The long and inconclusive search for a Mac OSX alternative to SoulSeek

After buying a MacBook Pro I discovered that SoulSeek, which had become an integral part of my everyday Windows computer experience, is not available for Mac. A search for an alternative, one that proved to be successful in the case of other programs, had disappointing results: none of the SoulSeek alternatives managed to fill the gap.

I consider the absence of a SoulSeek alternative to be most frustrating. Why? Because SoulSeek was perfect when it came to finding obscure music or recent and/or non-mainstream releases. In my experience, Torrentsites tend to only offer mainstream releases, as do newsgroups, making SoulSeek such a quintessential tool. First off, before criticizing these alternatives, I need to say that I have the greatest respect for those developing the alternatives. As I do not have the technical skills to develop these programs myself, I can only admire those that do so. However, this of course does not take away the frustration of the shortcomings of the available alternatives. Secondly, for all people criticizing those that download music: such is not the topic of this post.

During the search, I stumbled on the following alternatives: SoulSeex, SolarSeek, of which the development later taken over by iSoul and Nicotine. Finally, as a last resort and act of desperation, I installed Parallels and Windows 7 on my MacBook Pro to be able to use SoulSeek.

With SoulSeex I found that a query resulted in very little results, even after I connected to the new SoulSeek server (changing to port 2242). Apart from this, SoulSeex seemed to crash quite a lot. SolarSeek, or iSoul rather, has been the most successful attempt to date, although queries also return suspiciously little results. The main issue I have with iSoul is that my downloads are queued remotely forever, which is a long time. Obviously there seems to be an issue with portforwarding there. However, I am positive I have opened the port in my router correctly, and uTorrent on my MacBook does not have a NAT issue either, nor do any programs using portforwarding on my Windows machine. Whilst installing Nicotine, I get a message saying I need to install X11, which I am sure is installed. Hence, Nicotine is in desperate need of some patches. Lastly Parallels and Windows 7 on my MacBook Pro. Apart from this not feeling right and taking up to much space, I could not connect to the internet on my virtual machine, making the need to run SoulSeek in the virtual environment unnecessary.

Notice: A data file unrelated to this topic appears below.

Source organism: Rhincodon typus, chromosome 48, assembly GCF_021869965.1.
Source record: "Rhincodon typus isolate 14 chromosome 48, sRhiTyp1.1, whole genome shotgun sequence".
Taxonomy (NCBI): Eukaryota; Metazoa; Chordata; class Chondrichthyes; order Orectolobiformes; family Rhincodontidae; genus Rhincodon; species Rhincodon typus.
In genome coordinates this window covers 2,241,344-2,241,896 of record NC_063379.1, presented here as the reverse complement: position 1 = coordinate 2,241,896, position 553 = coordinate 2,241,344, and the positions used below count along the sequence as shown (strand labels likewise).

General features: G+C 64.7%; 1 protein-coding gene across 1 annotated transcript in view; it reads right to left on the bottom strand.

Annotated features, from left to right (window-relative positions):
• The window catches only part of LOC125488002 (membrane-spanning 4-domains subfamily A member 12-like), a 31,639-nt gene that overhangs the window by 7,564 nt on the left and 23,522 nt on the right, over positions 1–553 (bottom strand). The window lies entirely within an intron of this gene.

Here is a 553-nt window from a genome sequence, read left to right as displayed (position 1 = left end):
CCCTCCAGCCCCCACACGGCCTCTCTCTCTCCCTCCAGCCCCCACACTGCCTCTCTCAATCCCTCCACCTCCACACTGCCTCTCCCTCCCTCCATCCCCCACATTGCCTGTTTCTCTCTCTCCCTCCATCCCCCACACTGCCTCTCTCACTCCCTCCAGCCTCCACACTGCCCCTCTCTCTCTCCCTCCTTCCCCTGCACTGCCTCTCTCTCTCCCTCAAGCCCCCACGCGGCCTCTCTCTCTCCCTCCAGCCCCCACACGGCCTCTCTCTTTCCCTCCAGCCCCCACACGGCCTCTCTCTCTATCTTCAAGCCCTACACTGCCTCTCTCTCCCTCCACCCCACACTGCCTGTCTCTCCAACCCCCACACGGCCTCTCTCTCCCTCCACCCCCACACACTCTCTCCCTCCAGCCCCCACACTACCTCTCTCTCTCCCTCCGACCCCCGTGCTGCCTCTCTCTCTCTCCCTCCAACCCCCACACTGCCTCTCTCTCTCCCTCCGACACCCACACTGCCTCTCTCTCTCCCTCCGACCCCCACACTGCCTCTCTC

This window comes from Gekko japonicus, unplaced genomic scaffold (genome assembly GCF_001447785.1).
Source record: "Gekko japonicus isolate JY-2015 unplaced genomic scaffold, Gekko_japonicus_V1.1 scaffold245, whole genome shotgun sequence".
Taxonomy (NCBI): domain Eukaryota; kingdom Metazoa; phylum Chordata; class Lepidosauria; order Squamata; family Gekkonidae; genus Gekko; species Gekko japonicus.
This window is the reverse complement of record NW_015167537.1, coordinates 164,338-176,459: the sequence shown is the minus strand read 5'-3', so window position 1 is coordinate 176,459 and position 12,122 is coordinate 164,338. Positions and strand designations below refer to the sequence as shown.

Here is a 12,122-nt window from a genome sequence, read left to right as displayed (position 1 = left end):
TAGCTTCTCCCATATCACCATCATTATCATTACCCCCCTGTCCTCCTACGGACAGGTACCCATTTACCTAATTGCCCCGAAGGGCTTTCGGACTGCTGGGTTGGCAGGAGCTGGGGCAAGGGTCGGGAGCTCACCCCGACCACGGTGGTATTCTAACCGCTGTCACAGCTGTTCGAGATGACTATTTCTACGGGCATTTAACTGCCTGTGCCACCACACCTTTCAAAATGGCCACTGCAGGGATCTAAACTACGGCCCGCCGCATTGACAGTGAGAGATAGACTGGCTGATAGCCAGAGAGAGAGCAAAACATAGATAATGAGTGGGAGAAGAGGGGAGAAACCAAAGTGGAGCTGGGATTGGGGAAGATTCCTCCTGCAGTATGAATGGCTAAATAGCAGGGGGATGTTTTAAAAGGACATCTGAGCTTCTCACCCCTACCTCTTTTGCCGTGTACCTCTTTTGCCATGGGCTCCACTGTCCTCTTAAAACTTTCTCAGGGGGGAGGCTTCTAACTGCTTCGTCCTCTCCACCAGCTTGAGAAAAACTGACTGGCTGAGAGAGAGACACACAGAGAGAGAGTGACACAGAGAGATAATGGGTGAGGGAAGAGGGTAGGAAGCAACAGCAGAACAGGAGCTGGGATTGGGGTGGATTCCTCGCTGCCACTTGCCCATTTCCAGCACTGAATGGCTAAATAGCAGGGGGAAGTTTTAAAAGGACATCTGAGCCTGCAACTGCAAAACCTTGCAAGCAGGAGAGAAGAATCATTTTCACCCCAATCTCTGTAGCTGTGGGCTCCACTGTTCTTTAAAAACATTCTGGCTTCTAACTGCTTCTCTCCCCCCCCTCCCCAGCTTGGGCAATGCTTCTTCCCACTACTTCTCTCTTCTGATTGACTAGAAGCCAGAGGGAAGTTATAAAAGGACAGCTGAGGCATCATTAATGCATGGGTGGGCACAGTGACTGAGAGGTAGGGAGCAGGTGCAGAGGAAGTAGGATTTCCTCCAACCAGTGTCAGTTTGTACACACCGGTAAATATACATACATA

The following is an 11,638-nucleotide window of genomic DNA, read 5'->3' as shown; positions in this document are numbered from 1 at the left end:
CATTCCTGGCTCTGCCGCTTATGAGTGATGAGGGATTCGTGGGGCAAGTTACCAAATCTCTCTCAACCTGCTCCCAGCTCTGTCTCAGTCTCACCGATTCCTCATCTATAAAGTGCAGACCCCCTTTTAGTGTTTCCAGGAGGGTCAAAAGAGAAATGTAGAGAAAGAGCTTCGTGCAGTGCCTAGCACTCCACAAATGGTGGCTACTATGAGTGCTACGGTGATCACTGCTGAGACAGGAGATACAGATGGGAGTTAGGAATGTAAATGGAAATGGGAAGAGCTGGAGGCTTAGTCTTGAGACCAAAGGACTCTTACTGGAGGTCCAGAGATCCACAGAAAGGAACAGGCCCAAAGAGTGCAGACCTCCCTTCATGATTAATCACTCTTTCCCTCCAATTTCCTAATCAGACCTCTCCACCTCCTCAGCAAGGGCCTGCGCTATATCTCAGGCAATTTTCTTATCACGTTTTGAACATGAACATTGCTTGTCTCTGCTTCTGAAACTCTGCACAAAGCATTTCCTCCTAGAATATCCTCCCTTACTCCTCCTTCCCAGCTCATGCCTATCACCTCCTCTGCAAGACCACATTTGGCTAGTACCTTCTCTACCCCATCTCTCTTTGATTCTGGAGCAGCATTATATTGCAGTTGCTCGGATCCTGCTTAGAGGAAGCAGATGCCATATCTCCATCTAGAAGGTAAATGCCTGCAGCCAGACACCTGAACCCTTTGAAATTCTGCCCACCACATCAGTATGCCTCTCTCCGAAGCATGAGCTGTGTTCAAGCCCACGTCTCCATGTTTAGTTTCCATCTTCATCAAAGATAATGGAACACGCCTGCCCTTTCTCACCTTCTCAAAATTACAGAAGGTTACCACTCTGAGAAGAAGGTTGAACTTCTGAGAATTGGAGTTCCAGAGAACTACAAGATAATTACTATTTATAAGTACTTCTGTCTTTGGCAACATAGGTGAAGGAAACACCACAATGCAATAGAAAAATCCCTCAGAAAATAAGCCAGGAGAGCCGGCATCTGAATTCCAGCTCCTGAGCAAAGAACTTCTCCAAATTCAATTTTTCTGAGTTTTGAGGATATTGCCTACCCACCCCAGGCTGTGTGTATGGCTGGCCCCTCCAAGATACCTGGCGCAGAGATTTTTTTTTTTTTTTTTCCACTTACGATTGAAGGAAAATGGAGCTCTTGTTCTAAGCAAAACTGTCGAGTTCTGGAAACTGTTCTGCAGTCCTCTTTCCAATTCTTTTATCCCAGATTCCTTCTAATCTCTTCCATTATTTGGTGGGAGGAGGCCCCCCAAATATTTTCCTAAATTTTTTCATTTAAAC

So, this leaves me with two options: booting my PC every time I want to download an album or connecting my MacBook through ethernet and download using iSoul. Obviously, these are yuppie problems, in the same category as not being able to pick up your suit from the dry cleaner the same day. But then again, yuppie problems are problems too, and the fact remains that to this date no solid Mac alternative for SoulSeek seems to exist.

It was suggested using SoulSeek on Mac through Wine. I have tried this and unfortunately this does not work either. After a Google search I found that it used to work with the original client version 1.56c, but not for a Wine version after 0.9.39, which creates a piece of garbage.

4 thoughts on “The long and inconclusive search for a Mac OSX alternative to SoulSeek

  1. hi there martijn,
    you should know that nir is working on a soulseek QT client which has a version for mac. it is still in development, but many mac users have been very happy with the version thus far. you can find it here:
    hopefully it will be a better fit for you 🙂

    1. Cheers mate, that’s very helpful! I will download and install the SoulSeek QT client as soon as I can. Weird though, that I haven’t stumbled upon it whilst searching the web. Feel a bit embarrassed too that it was to be found on the SoulSeek homepage :-/

      Anyway, I will post how I go 🙂


    1. Soulseek QT worked just fine! Still use it to find the more obscure artists and albums. Just use torrents and Spotify for everything else now. Still have a weakness for the old p2p though, takes me back to the late 90s 🙂

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